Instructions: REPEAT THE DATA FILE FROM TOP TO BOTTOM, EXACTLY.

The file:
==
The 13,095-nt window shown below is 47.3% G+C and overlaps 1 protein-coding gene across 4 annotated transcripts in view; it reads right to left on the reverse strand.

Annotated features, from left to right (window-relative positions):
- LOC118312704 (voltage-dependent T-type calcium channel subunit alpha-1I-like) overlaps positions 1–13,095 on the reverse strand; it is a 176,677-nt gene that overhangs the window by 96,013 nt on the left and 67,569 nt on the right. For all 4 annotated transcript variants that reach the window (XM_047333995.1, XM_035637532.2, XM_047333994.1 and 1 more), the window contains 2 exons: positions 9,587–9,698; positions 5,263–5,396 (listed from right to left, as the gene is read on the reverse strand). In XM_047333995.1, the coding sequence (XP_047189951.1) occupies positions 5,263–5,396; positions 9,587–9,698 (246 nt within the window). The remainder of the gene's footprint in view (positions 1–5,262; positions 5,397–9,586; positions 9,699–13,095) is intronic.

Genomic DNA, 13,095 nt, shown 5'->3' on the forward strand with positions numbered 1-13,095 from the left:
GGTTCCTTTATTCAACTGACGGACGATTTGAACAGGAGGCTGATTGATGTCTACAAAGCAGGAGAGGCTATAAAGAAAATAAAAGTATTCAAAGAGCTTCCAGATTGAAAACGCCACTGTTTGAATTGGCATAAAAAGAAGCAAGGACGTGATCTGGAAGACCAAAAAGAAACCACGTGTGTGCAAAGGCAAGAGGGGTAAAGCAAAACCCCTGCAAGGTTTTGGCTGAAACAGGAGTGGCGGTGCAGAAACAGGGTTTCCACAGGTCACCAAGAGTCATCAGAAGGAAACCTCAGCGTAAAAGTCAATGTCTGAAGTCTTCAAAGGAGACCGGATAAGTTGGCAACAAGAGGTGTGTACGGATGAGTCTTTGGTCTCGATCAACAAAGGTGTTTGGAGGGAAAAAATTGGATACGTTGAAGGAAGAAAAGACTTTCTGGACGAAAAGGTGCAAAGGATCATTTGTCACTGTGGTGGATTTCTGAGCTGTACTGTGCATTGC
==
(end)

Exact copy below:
The 13,095-nt window shown below is 47.3% G+C and overlaps 1 protein-coding gene across 4 annotated transcripts in view; it reads right to left on the reverse strand.

Annotated features, from left to right (window-relative positions):
- LOC118312704 (voltage-dependent T-type calcium channel subunit alpha-1I-like) overlaps positions 1–13,095 on the reverse strand; it is a 176,677-nt gene that overhangs the window by 96,013 nt on the left and 67,569 nt on the right. For all 4 annotated transcript variants that reach the window (XM_047333995.1, XM_035637532.2, XM_047333994.1 and 1 more), the window contains 2 exons: positions 9,587–9,698; positions 5,263–5,396 (listed from right to left, as the gene is read on the reverse strand). In XM_047333995.1, the coding sequence (XP_047189951.1) occupies positions 5,263–5,396; positions 9,587–9,698 (246 nt within the window). The remainder of the gene's footprint in view (positions 1–5,262; positions 5,397–9,586; positions 9,699–13,095) is intronic.

Genomic DNA, 13,095 nt, shown 5'->3' on the forward strand with positions numbered 1-13,095 from the left:
GGTTCCTTTATTCAACTGACGGACGATTTGAACAGGAGGCTGATTGATGTCTACAAAGCAGGAGAGGCTATAAAGAAAATAAAAGTATTCAAAGAGCTTCCAGATTGAAAACGCCACTGTTTGAATTGGCATAAAAAGAAGCAAGGACGTGATCTGGAAGACCAAAAAGAAACCACGTGTGTGCAAAGGCAAGAGGGGTAAAGCAAAACCCCTGCAAGGTTTTGGCTGAAACAGGAGTGGCGGTGCAGAAACAGGGTTTCCACAGGTCACCAAGAGTCATCAGAAGGAAACCTCAGCGTAAAAGTCAATGTCTGAAGTCTTCAAAGGAGACCGGATAAGTTGGCAACAAGAGGTGTGTACGGATGAGTCTTTGGTCTCGATCAACAAAGGTGTTTGGAGGGAAAAAATTGGATACGTTGAAGGAAGAAAAGACTTTCTGGACGAAAAGGTGCAAAGGATCATTTGTCACTGTGGTGGATTTCTGAGCTGTACTGTGCATTGC